Can you get botulism from a chicken broth?

In this brief guide, we are going to answer the question “Can you get botulism from a chicken broth” with an in-depth analysis of whether or not you can get botulism from consuming chicken broth. Moreover, we are going to discuss if you can get food poisoning from chicken broth and how to spot bad chicken broth.

Can you get botulism from a chicken broth?

When it comes to the canned chicken broth, it has various preservatives added to it. Moreover, it has gone through a rigorous process of cooking and the can itself is sterilized. So the chance of you getting botulism from a chicken broth is extremely rare. But we won’t negate the possibility wholly even if it is very low.

So let’s discuss that even if the chances of incidence of botulism from the chicken broth is too low, still what are the agents that can cause food poisoning or other deleterious health effects when you consume a spoiled or stale chicken broth.

The main agent behind botulism is Campylobacter Botulinum, so if somehow this bacteria is present in your canned chicken broth then the consumption of this chicken broth can put you at a high risk of getting botulism that is a fatal condition, and requires immediate medical action. Botulism is characterized by dizziness, blurred vision, difficulty in breathing, weakness, and trouble speaking.

You can read more about botulism here.

Can you get food poisoning from chicken broth?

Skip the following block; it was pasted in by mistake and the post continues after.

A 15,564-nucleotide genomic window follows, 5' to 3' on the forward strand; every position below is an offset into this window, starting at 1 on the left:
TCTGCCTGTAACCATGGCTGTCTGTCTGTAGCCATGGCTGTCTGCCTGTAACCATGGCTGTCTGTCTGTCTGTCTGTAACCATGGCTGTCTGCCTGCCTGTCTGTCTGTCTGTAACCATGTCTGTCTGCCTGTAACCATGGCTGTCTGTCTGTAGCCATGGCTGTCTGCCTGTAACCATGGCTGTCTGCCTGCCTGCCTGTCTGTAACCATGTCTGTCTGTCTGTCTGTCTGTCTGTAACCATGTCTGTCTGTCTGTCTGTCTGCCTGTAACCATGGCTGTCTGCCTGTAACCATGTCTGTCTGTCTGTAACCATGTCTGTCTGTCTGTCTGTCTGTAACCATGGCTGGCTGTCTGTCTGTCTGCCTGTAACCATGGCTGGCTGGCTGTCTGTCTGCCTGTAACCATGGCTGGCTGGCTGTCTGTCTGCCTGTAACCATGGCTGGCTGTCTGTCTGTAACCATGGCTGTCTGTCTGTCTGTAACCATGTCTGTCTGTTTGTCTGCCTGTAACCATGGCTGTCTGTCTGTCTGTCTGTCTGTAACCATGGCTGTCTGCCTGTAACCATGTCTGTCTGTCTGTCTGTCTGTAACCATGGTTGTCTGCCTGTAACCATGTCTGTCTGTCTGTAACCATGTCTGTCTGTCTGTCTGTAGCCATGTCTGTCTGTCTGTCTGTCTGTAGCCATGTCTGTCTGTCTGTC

The most common case that you can see regarding the consumption of spoiled chicken broth is the incidence of food poisoning. As the chicken broth is made from chicken that is a highly perishable food commodity and that can have E.coli or Salmonella present in it which can cause food poisoning which is characterized by abdominal cramps, nausea, vomiting, diarrhea and fever.


Diarrhea is an indication of the body that a certain obnoxious agent has entered it. So consumption of stale chicken broth or bacteria-laden chicken broth often causes diarrhea.

Abdominal pain

Food poisoning after consuming a bad chicken broth is characterized by abdominal pain. Abdominal pain is also accompanied by vomiting and nausea in most cases.


If you have consumed a chicken broth that has microbial growth in it then you will experience nausea and vomiting which is the natural defense of the body to get rid of the unwanted harmful substance that has entered the body.


Consuming a chicken broth that has gone stale will also raise your body temperature and you can experience fever which is the natural defense mechanism of your body and is the indicator that something is off with your body.

Which people are more prone to food poisoning?

Some vulnerable populations are more prone to Salmonella food poisoning if they consume a spoiled chicken broth. They are

  1. Elderly people especially those that are above the age of 65
  2. Children that are aged under 5 as their immune system is weak as compared to the adults
  3. Pregnant women
  4. Immunocompromised people have a very weak immune system and are already suffering from diseases like HIV or the people that have recently got a transplant or have gone through surgery.